Division of labor is the process by which individuals in a community specialize in different tasks and exclude others. Overall, specialists can perform their respective tasks much more efficiently than generalists, and through trade, this improves the wellbeing of the community. A village that has a doctor, a craftsman, maybe a hunter, and some farmers would be a much better place to live in than one in which every individual had to grow their own food, heal their own diseases, produce their own goods, and hunt for themselves. If you’re into economics and familiar with the concept of comparative advantage, you have a pretty good idea of how the division of labor works.

Together with co-author Corina Tarnita, Associate Professor of Ecology and Evolutionary Biology at Princeton, Tokita added two forces known to drive political polarization to existing models describing how the division of labor arises in an anthill. The authors report finding a feedback loop between these two forces that resulted both in specialized workers and polarized social networks. These two, the findings suggest, go hand-in-hand.

“It suggests that maybe there’s a common process underlying the organization of societies,” Tokita said.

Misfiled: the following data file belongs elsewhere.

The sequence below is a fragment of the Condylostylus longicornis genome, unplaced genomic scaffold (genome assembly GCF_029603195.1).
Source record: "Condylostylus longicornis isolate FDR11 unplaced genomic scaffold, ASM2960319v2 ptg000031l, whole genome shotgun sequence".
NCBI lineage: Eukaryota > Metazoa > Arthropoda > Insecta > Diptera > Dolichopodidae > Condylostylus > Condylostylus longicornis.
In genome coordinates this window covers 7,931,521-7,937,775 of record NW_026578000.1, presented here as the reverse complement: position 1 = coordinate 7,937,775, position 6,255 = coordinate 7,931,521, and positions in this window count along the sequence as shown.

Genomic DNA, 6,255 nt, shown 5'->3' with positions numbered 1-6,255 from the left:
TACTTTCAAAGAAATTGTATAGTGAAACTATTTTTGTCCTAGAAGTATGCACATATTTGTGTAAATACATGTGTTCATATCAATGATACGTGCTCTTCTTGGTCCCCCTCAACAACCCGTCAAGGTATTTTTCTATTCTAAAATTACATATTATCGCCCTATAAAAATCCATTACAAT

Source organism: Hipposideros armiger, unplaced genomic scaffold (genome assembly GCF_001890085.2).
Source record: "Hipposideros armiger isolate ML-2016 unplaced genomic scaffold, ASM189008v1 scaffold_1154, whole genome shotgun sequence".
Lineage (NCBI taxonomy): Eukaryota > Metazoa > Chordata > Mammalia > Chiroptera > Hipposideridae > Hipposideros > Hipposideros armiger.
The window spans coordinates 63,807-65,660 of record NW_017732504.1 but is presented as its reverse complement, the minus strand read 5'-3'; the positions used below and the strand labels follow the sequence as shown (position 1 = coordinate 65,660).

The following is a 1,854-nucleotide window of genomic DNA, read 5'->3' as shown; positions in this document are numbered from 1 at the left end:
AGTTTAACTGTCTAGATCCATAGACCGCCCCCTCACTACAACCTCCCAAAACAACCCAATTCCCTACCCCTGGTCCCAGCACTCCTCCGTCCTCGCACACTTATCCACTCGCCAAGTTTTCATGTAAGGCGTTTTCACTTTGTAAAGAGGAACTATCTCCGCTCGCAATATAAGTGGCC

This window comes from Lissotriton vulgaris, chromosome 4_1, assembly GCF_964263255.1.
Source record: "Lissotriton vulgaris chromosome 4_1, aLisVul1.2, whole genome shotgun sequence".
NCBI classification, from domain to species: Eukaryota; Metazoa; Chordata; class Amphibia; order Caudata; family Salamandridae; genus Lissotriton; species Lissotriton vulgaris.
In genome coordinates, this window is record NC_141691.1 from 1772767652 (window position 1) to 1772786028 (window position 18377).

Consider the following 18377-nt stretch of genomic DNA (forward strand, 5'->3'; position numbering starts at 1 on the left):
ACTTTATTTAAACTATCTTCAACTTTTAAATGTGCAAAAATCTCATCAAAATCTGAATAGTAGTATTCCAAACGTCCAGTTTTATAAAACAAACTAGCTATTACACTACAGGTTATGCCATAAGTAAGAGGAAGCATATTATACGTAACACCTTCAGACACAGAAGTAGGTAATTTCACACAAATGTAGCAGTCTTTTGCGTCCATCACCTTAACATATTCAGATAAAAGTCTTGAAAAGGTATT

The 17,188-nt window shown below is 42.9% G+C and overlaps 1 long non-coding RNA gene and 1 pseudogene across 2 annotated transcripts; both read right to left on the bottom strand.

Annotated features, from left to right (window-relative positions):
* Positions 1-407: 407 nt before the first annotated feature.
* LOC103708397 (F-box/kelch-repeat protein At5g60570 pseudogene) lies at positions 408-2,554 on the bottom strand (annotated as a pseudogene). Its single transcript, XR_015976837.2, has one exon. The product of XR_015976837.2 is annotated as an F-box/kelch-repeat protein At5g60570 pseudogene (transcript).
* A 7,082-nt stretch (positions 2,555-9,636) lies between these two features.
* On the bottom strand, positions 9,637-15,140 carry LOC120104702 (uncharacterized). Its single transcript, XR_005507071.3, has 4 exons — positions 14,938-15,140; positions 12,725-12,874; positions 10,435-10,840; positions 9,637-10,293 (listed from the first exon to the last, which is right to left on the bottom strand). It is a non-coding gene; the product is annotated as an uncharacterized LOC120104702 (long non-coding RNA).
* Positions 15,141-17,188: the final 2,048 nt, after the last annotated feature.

The forces this paper looked into are “social influence”, which is the tendency of individuals to take on traits or mindsets from those they interact with, and “interaction bias”, which basically says that people like to interact with others they resemble. The researchers combined these with a “response threshold” model of ant social dynamics, in which ants choose their activities based on which need meets a critical internal threshold. Under this model, if two ants both check the food stores and the colony’s young, but one of the ants has a lower worry threshold for hunger and the other for the health of the larvae, they’d each seek to address their major individual worry.

Over time social influence and interaction bias strengthened in-group connections and weakened out-group ones, the team found. This made one of the ants interact more with its hunger-sensitive peers and become a forager, and the other with its larvae-sensitive peers, becoming a nursing ant.